One Bedford couple said it happens year after year - their backyard and basement get flooded, even during average rainfall. The homeowners said the culprit is a nearby parking lot which funnels storm water onto their property.
Now their fence is rotting, their backyard is soggy and their basement sometimes seeps water. For Erin Tilocco, her family’s home on Elm Street has become their own personal nightmare — on Elm Street.
“It is very frustrating. It is depleting our property value,” Tilocco said. “It’s just an ongoing problem that needs to be addressed.”
Tilocco and her husband moved into their home 12 years ago. Almost immediately, they began to notice storm water would meander its way from the nearby University Hospitals parking lot into their backyard. Then the storm water becomes a raging river that courses its way down their driveway and into the city’s sewer system.
Tilocco and her husband are both geologists, giving them unique insight into the sometimes finicky way water travels.
“We have sent the city and the hospital maps showing the flow direction of the water off of the property behind us that is the hospital parking lot,” Tilocco said. “We explained that it is illegal to discharge storm water onto other people’s properties.”
The parking lot contains asphalt curbs, which likely help direct some of the water to the multiple drains. However, Tilocco said it appears the part of the parking lot closest to her property slopes downward, possibly directing some of the water away from the drains and toward her home.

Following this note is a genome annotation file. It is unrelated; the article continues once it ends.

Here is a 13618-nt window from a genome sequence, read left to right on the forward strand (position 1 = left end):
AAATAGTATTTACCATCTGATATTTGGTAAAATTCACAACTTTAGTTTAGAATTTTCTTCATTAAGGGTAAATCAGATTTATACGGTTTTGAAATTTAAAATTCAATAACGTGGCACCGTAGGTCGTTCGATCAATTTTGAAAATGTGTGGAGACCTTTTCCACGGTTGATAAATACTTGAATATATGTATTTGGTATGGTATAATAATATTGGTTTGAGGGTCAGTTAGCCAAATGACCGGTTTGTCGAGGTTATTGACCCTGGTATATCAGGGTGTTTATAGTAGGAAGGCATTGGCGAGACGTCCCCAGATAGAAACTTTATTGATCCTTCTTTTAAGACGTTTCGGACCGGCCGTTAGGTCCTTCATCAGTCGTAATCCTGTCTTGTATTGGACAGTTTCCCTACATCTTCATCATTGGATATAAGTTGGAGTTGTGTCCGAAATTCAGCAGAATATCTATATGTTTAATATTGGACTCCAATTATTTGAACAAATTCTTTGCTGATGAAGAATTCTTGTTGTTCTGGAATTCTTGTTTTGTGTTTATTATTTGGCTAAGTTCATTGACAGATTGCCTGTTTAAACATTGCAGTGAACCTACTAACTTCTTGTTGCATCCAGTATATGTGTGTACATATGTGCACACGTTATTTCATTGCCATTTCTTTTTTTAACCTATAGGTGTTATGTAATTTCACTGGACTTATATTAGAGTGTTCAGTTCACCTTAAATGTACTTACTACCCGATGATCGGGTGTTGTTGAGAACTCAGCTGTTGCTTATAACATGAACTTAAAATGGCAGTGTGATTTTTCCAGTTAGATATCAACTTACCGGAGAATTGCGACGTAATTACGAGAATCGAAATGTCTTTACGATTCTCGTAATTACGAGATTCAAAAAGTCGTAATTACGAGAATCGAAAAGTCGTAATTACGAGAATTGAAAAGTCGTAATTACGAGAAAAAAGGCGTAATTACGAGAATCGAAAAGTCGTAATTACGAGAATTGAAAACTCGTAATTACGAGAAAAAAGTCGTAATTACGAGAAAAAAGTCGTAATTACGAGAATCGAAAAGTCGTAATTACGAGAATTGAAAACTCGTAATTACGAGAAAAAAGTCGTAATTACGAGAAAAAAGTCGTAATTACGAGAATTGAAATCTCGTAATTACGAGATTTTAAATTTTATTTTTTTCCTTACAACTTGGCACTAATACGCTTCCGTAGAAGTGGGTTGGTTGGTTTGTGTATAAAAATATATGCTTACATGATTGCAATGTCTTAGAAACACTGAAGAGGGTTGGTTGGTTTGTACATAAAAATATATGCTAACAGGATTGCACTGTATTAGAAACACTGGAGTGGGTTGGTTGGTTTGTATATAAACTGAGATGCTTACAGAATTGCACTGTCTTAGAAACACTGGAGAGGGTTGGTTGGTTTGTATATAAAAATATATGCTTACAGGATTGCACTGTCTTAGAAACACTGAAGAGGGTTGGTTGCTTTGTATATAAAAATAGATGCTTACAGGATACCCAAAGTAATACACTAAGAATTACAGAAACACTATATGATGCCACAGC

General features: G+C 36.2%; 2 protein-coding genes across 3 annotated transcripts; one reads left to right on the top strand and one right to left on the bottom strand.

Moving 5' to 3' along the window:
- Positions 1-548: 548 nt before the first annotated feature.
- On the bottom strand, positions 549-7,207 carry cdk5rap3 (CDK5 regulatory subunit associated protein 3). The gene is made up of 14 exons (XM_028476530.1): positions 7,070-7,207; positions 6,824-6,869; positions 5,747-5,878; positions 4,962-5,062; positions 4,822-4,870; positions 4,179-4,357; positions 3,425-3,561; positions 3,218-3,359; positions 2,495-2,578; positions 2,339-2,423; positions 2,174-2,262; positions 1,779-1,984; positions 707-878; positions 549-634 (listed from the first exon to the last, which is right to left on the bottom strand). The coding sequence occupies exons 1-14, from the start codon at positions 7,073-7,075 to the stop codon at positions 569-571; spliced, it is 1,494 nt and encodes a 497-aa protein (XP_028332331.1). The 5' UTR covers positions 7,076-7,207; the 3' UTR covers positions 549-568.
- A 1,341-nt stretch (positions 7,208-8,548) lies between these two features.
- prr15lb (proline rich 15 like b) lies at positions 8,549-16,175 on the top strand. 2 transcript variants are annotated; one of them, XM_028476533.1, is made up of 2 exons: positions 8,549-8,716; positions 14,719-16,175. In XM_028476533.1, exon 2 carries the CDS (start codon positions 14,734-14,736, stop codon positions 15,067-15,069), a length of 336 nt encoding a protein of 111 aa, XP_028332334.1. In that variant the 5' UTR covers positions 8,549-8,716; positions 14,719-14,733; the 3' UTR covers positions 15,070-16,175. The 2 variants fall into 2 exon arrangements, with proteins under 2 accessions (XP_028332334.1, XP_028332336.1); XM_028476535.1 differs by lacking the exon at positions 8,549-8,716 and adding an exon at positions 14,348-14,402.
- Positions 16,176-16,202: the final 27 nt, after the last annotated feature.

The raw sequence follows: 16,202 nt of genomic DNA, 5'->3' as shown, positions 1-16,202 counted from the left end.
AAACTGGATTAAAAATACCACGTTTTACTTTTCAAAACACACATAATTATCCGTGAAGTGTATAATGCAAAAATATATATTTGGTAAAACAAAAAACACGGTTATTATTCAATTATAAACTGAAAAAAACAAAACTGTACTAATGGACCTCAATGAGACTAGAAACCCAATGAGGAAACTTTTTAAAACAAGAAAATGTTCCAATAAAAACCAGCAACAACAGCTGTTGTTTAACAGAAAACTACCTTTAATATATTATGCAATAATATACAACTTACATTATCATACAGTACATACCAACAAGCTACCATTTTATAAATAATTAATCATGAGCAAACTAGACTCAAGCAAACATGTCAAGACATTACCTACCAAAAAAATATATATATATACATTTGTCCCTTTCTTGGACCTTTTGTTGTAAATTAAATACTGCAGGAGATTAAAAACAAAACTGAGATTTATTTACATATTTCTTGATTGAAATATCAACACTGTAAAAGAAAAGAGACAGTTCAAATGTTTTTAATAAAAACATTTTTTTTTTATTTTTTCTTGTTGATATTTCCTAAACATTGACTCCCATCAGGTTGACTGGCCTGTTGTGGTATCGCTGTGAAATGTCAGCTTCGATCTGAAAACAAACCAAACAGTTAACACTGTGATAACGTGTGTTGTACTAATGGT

“Anything would help, like planting trees,” Tilocco said. “But, again, I think there’s something that needs to be done. They need to dig up the lot and make sure it’s uplifted and tilting not toward my home and put in a retention pond to fix the draining issue.”
The storm water has done a number on their fence, but that’s the least of her concerns. She said the onslaught of water causes leaks into the basement of her century-old home. The side entry door, which is at or just barely above the grade of the driveway, is routinely penetrated by water. In anticipation of the flooding, she or her husband have to put out a special containment boom in order to keep water out.
Bedford City Manager Michael Mallis said city inspectors have routinely been out to the site to visually inspect it, including the most recent inspection in 2017. While he understands and empathizes with Tilocco’s concerns, he said there isn’t much the city can do.
When the home was built in 1908, it was constructed on top of a creek. Additionally, the topography of the area directs storm water through Tilocco’s property. Mallis said these two factors largely explain the flooding issues.
Mallis added that University Hospital’s parking lot not only meets city code, but also surpasses it. City code requires parking lots larger than the one at UH to contain storm drains or catch basins. Even though UH’s lot doesn’t meet the size requirement, storm drains were installed anyway.
“Today, University Hospitals was alert of a homeowner's property near its Bedford hospital experiencing storm water issues,” a spokeswoman said in a statement. “We have confirmed our parking lot adjacent to the property meets all code specifications. We will investigate further.”
Tilocco said she and her husband are looking to move out of the home. Selling it, however, will be a challenge, she said.
“We lost two sales of the home due to the flooding issues,” Tilocco said. “It’s probably not going to sell, no. We would have to disclose that we have issues with the hospital flooding.”